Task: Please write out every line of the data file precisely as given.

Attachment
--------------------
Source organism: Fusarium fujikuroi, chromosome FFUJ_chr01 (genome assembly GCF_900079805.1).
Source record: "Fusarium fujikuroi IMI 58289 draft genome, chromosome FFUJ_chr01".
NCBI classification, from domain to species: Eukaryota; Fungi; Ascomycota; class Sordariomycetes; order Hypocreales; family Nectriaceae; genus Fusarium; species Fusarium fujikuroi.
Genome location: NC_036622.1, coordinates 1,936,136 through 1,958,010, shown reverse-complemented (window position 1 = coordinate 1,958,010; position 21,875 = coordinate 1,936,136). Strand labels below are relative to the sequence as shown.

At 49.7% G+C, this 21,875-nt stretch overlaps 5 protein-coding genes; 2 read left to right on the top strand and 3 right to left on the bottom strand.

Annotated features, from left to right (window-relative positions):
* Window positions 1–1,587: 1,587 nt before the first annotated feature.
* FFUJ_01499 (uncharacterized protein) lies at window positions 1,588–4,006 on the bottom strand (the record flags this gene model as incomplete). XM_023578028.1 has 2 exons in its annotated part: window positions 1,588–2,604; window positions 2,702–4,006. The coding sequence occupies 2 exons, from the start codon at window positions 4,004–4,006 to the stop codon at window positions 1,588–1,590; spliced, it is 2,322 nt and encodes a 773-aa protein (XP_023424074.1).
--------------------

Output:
Source organism: Fusarium fujikuroi, chromosome FFUJ_chr01 (genome assembly GCF_900079805.1).
Source record: "Fusarium fujikuroi IMI 58289 draft genome, chromosome FFUJ_chr01".
NCBI classification, from domain to species: Eukaryota; Fungi; Ascomycota; class Sordariomycetes; order Hypocreales; family Nectriaceae; genus Fusarium; species Fusarium fujikuroi.
Genome location: NC_036622.1, coordinates 1,936,136 through 1,958,010, shown reverse-complemented (window position 1 = coordinate 1,958,010; position 21,875 = coordinate 1,936,136). Strand labels below are relative to the sequence as shown.

At 49.7% G+C, this 21,875-nt stretch overlaps 5 protein-coding genes; 2 read left to right on the top strand and 3 right to left on the bottom strand.

Annotated features, from left to right (window-relative positions):
* Window positions 1–1,587: 1,587 nt before the first annotated feature.
* FFUJ_01499 (uncharacterized protein) lies at window positions 1,588–4,006 on the bottom strand (the record flags this gene model as incomplete). XM_023578028.1 has 2 exons in its annotated part: window positions 1,588–2,604; window positions 2,702–4,006. The coding sequence occupies 2 exons, from the start codon at window positions 4,004–4,006 to the stop codon at window positions 1,588–1,590; spliced, it is 2,322 nt and encodes a 773-aa protein (XP_023424074.1).